And that’s why I suggest that ladies and gentlemen just don’t talk about their privates in public.  Share them only with intimate companions, not by wearing a too short skirt.

Your genitals don’t define who you are, your choices do.

Tell your doctor everything.  Then they can help you better.

And with a lover?  Then choose to be hot, whatever you are rocking at the moment.

But in the office?   Gracious, confident, comfortable and discreet is always a good choice.   Don’t ask, sure, but you don’t tell.  Show others you had the ultimate trans surgery, pulling the stick out of your own ass.

That’s the choice that supports gender liberation.

A New Life

“You are talking like it’s over,” TBB said to me.   “But it’s not over for you.  It ain’t over ’til it’s over.”

My life was over when my parents died.   That is for certain.   My life was so enmeshed with them for so long that once they were gone, my life crumbled.

But TBB is right in quoting Yogi.  It ain’t over ’til it’s over.   Truth is truth.

So if my life is over, but it’s not over ’til it’s over, where does that leave me?

It leaves me needing a new life.

I’m certainly not the only human who ever faced this challenge.  Illness, death, divorce, unemployment, so many other life challenges destroy the lives of humans.  And they have no other choice than to make themselves a new life.   Most of them, do, they succeed, and often they find that new life more considered, more fulfilling and more joyful than the life they lost, even if the slog to transform is hard.

Miss Paige called me once after oiling up a a newly purchased piece of cast iron and putting it in a slow oven.

“I’m just too old,” she said to me, “to have to be seasoning new pots.”  I know that feeling.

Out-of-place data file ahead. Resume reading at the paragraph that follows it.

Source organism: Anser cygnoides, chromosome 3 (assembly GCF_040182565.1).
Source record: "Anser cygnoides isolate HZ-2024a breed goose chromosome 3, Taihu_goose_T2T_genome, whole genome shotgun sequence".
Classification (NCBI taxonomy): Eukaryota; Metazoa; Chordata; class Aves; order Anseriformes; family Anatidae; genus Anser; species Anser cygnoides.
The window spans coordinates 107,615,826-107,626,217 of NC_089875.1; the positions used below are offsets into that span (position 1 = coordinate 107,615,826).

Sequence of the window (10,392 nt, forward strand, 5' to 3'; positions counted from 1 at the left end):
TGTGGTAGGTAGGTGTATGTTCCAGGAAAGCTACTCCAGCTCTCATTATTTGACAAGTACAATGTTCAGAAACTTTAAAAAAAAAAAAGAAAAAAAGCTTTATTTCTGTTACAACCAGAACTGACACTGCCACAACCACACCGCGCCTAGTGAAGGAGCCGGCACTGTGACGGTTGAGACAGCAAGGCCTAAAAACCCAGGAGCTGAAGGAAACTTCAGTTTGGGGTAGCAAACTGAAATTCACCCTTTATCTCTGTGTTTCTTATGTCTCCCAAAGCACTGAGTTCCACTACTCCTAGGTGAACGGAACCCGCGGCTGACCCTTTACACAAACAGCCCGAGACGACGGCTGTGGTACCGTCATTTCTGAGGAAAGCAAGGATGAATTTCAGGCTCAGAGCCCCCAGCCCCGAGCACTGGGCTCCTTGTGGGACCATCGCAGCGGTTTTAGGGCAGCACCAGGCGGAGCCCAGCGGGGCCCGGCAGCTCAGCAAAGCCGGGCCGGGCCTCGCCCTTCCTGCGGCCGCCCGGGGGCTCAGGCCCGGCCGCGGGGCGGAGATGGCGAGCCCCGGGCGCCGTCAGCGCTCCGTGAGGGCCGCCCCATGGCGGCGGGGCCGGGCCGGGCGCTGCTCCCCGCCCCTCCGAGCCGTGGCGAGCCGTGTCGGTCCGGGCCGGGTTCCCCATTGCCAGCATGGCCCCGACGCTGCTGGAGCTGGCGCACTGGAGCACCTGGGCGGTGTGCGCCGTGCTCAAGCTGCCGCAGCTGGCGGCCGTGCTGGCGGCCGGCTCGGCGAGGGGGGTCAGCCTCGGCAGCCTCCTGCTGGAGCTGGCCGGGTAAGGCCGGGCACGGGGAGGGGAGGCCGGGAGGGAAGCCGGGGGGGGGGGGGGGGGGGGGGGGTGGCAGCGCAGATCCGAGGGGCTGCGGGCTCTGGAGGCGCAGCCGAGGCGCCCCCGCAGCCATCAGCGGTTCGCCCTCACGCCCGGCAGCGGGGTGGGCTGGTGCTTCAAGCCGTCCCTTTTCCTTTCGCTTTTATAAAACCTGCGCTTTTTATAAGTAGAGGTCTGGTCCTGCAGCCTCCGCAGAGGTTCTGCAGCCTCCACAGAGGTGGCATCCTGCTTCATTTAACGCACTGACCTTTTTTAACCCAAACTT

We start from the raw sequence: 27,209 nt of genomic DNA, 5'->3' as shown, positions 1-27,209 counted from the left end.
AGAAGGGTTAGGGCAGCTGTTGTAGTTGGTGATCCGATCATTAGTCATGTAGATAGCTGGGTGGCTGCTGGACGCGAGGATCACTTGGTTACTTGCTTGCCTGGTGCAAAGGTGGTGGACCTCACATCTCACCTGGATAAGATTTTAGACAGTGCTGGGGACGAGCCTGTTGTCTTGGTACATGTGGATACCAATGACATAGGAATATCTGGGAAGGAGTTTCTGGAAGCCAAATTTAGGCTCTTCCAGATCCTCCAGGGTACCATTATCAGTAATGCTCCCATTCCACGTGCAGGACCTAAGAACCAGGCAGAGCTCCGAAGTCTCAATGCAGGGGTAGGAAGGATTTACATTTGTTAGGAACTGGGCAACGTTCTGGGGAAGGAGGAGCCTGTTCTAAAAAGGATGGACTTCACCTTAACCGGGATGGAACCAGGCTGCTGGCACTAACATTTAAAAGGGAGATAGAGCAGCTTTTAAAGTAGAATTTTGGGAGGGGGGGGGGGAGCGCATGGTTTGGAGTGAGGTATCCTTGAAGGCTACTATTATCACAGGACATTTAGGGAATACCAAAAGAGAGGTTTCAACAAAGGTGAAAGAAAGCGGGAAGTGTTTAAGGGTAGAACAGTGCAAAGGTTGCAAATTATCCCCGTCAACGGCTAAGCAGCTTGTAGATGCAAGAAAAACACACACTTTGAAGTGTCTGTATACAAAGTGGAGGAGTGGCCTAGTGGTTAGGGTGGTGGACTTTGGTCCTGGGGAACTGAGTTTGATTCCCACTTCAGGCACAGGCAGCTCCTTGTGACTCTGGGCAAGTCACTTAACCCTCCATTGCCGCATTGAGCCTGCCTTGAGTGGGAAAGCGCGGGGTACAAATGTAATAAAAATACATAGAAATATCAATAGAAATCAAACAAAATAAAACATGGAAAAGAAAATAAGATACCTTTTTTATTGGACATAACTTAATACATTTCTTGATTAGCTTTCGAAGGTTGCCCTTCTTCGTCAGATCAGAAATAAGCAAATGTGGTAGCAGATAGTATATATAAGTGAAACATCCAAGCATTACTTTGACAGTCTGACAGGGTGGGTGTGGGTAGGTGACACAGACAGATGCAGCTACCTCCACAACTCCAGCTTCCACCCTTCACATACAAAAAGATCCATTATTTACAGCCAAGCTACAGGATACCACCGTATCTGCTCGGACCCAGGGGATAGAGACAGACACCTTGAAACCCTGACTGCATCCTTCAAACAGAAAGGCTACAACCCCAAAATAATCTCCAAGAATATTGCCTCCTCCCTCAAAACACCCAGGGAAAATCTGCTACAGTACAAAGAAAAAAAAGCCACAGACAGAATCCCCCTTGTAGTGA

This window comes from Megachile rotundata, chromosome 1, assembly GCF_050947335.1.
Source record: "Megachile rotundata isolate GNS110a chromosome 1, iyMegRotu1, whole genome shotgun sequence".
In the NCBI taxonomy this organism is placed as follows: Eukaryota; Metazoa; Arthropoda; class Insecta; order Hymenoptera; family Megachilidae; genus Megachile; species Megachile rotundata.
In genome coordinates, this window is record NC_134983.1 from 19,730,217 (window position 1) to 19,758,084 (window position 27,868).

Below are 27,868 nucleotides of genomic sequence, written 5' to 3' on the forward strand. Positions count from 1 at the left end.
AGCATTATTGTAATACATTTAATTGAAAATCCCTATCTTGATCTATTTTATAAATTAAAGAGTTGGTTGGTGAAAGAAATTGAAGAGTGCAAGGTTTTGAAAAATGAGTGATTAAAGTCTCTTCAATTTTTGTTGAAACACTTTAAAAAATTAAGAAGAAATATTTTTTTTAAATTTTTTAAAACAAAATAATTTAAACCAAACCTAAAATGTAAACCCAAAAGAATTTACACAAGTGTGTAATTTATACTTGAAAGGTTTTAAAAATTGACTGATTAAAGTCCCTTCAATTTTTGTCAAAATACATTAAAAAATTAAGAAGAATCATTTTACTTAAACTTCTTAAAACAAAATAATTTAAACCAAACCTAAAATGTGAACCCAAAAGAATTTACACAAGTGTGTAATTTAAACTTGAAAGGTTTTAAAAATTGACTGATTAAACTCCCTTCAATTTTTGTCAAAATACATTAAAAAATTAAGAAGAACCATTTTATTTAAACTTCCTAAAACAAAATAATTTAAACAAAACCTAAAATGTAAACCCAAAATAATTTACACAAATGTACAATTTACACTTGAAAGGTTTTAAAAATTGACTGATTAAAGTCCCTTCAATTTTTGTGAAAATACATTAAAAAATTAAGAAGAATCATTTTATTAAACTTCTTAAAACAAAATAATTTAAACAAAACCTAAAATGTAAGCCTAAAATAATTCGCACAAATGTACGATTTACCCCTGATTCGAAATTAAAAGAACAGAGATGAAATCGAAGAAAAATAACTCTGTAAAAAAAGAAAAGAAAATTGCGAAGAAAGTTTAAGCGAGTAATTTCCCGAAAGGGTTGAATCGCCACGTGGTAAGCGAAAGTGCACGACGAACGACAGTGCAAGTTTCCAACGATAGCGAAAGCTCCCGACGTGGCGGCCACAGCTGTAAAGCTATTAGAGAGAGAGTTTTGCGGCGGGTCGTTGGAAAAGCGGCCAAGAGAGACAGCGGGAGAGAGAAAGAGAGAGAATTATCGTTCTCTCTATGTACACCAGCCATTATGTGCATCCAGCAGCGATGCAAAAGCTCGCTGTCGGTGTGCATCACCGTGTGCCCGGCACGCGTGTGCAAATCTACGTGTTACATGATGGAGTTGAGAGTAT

But it’s not over ’til it’s over, and when you need new, you need new, no matter how worn out or whipped you feel.

My siblings don’t really understand this.  The parents lives impacted them, sure, but their lives go on, pretty much as normal.

In fact, the idea of radical reformation, of needing a whole new life, scares them, much as it scares so many people in the world.  Who the hell wants their life shattered, and then to have to pick up the pieces and make new?

For me, the challenged is enhanced because I have had to deny so much of my life in the cause of duty to family.   That’s a worthy cause, indeed, but that duty makes habits and fears that are very hard to get past.    It sometimes feels like going forward with a new life is a betrayal of what I have done before, making it less.

I know, on some level, that this is not true.

Even my father, on his deathbed, made it clear time and again that after speaking for him and my mother for so long, now I have to speak for me.   Kate B says, after reading some bits of mine, that she is very happy to hear my voice again, and even the judges at Startup Weekend wanted me to know, know, know that they loved my voice.    “I could listen to you for hours,” one therapist told me, “but I know that wouldn’t help with the pain I see in your eyes.”